Therapeutic Use Exemption

The Therapeutic Use Exemption (TUE) is a part of the comprehensive anti-doping strategy developed and promoted by the World Anti-Doping Agency (WADA) for implementation in all Olympic sports, Paralympics and international athletic competition.

Upon the founding of WADA in 1999, a series of protocols were developed by WADA to assist in the world wide combat of doping in sport. A cornerstone of the anti-doping campaign has been the creation and the maintenance of the WADA Prohibited List, which sets out in a definitive fashion every substance that is prohibited for use by athletes in WADA compliant events. The Prohibited List is published annually, after consultation with sports scientists, sport administrators, and national anti-doping agencies. Many of the substances included on the Prohibited List have legitimate medical and therapeutic uses, often available as prescription medication.

WADA established the TUE to allow athletes to participate in competition who were required to take an otherwise prohibited substance for a legitimate medical purpose. A successful TUE application has three aspects: one, that the athlete would experience significant health problems if the subject medication were not taken; two, the athlete would obtain no significant performance benefit from the prohibited substance; three, there is no reasonable therapeutic alternative to the prohibited substance. The athlete's national anti-doping agency is responsible for the determination to grant or refuse the TUE application, with WADA reserving its right to either review the grant of the exemption, or to consider an appeal from an athlete who was refused a TUE. The Court of Arbitration for Sport is usually the final venue of appeals made in relation to TUE applications.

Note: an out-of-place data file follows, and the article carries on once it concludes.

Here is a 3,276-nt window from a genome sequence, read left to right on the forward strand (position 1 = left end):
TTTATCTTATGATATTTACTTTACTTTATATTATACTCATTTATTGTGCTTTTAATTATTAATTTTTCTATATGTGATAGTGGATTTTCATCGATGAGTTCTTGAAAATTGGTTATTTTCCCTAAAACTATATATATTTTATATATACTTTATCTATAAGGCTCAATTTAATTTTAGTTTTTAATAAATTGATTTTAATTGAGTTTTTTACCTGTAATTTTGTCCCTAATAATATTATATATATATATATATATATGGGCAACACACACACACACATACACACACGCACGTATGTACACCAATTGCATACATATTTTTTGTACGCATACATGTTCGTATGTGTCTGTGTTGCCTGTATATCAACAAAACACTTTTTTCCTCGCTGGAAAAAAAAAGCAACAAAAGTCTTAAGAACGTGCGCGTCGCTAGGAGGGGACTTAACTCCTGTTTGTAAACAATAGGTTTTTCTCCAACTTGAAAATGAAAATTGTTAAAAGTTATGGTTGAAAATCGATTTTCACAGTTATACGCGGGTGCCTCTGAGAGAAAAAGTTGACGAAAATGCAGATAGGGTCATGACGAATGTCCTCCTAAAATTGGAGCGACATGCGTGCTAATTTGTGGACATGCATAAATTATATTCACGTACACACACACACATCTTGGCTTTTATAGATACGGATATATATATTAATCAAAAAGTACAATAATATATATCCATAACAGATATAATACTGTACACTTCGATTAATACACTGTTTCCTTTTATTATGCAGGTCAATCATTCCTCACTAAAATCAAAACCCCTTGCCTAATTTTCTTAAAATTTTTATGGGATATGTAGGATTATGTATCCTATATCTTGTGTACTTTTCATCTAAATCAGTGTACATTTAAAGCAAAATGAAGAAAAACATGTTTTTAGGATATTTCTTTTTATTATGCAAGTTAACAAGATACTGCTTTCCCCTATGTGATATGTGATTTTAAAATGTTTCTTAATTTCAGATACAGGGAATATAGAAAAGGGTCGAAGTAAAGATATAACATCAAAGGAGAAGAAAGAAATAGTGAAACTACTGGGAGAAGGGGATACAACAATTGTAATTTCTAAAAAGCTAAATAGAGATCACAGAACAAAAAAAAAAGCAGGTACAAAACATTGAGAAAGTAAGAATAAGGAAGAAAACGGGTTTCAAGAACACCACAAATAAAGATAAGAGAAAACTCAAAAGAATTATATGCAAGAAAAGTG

TUE applications are commonly advanced by athletes who use substances such as beta-2 agonists, the active ingredients in the bronchodilator medications used to treat conditions such as upper respiratory tract infections and asthma.

In the lead up to the 2006 Winter Olympics, two prohibited substance cases received prominence in the international media. Jose Theodore, a Canadian ice hockey goaltender, and American skeleton racer Zach Lund each tested positive for the use of a banned substance, finasteride, which each had ingested through their use of a hair restoration product, Propecia. Both Theodore and Lund had used the restorative for a number of years; had these athletes availed themselves of the TUE process, the likelihood of an exemption being granted was high, given that finasteride is only a prohibited substance through its other uses as a diuretic, the substances frequently associated with the masking of steroid use. As neither had applied for a TUE, each was subject to sanction as the WADA philosophy is that athletes must know what they are placing in their bodies, and a failure to take all reasonable steps to confirm the nature of all substances consumed in any fashion, or alternatively, a failure to us the TUE process, will not constitute a defense to a doping allegation.

SEE ALSO Athlete Location Form; Out-of-competition testing; World Anti-Doping Agency (WADA).